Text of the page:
According to scientists, carbon dioxide emissions could fall by the largest amount since World War II. Global Carbon Project, which produces widely-watched annual emissions estimates, said that the output in carbon dioxide could fall by 5 percent this year, compared to the 1.4% dip at the time of the 2008 financial crisis. According to reports, Rob Jackson, a professor of Earth system science at Stanford University in California, who also chairs the Global Carbon Project, said he wouldn't be surprised to see the fall by 5% this year due to coronavirus lockdown.
The improvements in the carbon emission rates are connected to the coronavirus lockdown, which has seen countries shutting down factories, businesses, travel in order to block the spread of the deadly disease. The emission rates are expected to go back to where they were as soon as the lockdown ends because there are structural changes in climate change laws. The emission rates fell during the 2008 crisis but they shot back by 5.1% after the recovery, so the current rates are also likely to rise following a similar pattern, said Corinne Le Quéré, a climate scientist at the University of East Anglia in eastern England.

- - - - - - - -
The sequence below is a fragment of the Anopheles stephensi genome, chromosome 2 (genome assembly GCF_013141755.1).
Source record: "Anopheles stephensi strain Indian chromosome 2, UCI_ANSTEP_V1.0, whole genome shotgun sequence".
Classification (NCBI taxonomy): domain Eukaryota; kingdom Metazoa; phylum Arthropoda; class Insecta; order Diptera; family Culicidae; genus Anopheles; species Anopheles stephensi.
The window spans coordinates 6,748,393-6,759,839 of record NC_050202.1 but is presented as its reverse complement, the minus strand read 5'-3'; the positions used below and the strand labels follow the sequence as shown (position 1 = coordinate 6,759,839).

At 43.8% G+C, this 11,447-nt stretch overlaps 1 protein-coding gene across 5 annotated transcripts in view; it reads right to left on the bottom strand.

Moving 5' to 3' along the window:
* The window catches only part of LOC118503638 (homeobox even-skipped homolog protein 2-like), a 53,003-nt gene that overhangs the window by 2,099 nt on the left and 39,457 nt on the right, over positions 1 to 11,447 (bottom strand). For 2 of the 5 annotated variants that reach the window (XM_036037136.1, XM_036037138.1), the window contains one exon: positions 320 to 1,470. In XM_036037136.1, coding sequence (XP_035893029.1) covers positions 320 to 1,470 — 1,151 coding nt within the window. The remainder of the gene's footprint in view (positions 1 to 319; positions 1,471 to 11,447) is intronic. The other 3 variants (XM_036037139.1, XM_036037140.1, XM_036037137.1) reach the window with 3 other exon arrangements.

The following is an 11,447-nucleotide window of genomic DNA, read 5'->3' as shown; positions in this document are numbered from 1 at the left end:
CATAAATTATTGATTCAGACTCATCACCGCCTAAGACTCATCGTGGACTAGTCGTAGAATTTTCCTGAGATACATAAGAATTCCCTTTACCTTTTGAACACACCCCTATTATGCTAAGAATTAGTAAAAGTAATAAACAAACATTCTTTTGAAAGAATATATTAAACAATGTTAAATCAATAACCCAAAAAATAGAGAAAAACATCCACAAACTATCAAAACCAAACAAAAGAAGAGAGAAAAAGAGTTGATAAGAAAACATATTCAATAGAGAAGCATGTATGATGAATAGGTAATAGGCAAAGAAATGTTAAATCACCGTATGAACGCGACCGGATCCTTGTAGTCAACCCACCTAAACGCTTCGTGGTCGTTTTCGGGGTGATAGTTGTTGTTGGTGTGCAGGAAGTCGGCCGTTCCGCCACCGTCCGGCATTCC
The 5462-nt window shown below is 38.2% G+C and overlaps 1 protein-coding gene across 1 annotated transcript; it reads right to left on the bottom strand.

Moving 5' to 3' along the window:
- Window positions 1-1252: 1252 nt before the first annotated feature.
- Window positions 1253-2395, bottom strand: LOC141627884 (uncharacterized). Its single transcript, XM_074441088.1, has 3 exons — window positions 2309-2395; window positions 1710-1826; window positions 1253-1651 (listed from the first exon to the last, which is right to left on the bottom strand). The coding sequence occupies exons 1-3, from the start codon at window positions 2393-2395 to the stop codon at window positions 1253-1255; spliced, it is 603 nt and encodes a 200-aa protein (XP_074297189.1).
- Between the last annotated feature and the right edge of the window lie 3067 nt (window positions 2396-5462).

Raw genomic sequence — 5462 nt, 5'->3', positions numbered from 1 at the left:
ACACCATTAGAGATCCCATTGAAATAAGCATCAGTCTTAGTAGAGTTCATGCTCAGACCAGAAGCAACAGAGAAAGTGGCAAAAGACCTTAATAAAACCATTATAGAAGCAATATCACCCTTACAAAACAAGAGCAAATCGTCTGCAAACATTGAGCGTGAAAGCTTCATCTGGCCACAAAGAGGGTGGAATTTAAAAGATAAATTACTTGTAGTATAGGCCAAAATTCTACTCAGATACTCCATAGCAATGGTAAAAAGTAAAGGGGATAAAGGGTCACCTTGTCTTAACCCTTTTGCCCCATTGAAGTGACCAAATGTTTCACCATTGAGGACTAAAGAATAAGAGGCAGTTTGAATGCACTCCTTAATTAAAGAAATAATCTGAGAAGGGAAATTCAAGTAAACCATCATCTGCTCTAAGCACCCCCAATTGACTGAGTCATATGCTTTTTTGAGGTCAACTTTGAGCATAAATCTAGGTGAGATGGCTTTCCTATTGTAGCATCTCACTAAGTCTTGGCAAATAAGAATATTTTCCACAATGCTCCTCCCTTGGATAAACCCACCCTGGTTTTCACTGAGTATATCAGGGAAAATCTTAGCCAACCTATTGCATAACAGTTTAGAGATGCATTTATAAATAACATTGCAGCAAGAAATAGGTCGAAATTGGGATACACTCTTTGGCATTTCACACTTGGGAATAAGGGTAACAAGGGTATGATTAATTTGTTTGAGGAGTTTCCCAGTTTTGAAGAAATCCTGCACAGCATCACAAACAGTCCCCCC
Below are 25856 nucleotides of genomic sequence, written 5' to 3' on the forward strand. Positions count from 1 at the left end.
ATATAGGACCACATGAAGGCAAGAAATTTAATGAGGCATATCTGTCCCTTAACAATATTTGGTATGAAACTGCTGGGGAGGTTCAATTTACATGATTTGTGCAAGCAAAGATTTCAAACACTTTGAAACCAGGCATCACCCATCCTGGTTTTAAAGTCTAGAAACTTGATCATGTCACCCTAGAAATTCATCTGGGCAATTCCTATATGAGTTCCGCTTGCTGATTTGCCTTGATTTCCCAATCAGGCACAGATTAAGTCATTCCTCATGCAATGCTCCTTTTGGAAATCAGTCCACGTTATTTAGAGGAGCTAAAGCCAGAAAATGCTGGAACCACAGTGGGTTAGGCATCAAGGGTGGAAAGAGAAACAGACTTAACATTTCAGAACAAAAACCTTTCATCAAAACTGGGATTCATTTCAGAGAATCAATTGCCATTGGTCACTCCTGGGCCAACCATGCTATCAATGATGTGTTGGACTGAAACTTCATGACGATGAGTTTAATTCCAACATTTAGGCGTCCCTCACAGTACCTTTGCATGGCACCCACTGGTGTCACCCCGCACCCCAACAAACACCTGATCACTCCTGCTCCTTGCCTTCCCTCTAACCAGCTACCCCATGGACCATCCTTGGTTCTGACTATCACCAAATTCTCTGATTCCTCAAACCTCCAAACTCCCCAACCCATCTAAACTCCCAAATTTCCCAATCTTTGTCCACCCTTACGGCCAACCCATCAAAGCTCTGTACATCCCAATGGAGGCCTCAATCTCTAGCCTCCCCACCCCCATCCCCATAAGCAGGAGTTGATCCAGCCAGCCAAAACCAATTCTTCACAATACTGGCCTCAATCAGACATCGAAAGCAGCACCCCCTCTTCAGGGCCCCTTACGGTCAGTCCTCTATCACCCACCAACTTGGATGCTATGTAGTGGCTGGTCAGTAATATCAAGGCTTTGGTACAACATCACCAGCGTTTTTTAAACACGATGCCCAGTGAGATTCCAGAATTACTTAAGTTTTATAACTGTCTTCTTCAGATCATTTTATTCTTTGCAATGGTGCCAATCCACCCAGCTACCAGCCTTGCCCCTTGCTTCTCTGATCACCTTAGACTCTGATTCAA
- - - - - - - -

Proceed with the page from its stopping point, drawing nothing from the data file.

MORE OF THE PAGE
COVID-19 has claimed more than 54,200 lives across the world and has infected over 10,30,000 people globally since it first broke out in December 2019. China was the most affected country until last month before Italy and Spain surpassed it to record the most number of deaths anywhere in the world due to COVID-19. The United States and France have also surpassed China in terms of the number of deaths recorded in these countries. Iran and the United Kingdom are also on the verge of overtaking China in terms of deaths recorded. The virus is believed to have originated from a seafood market in China's Wuhan city, the epicentre of the disease, where animals were reportedly being traded illegally.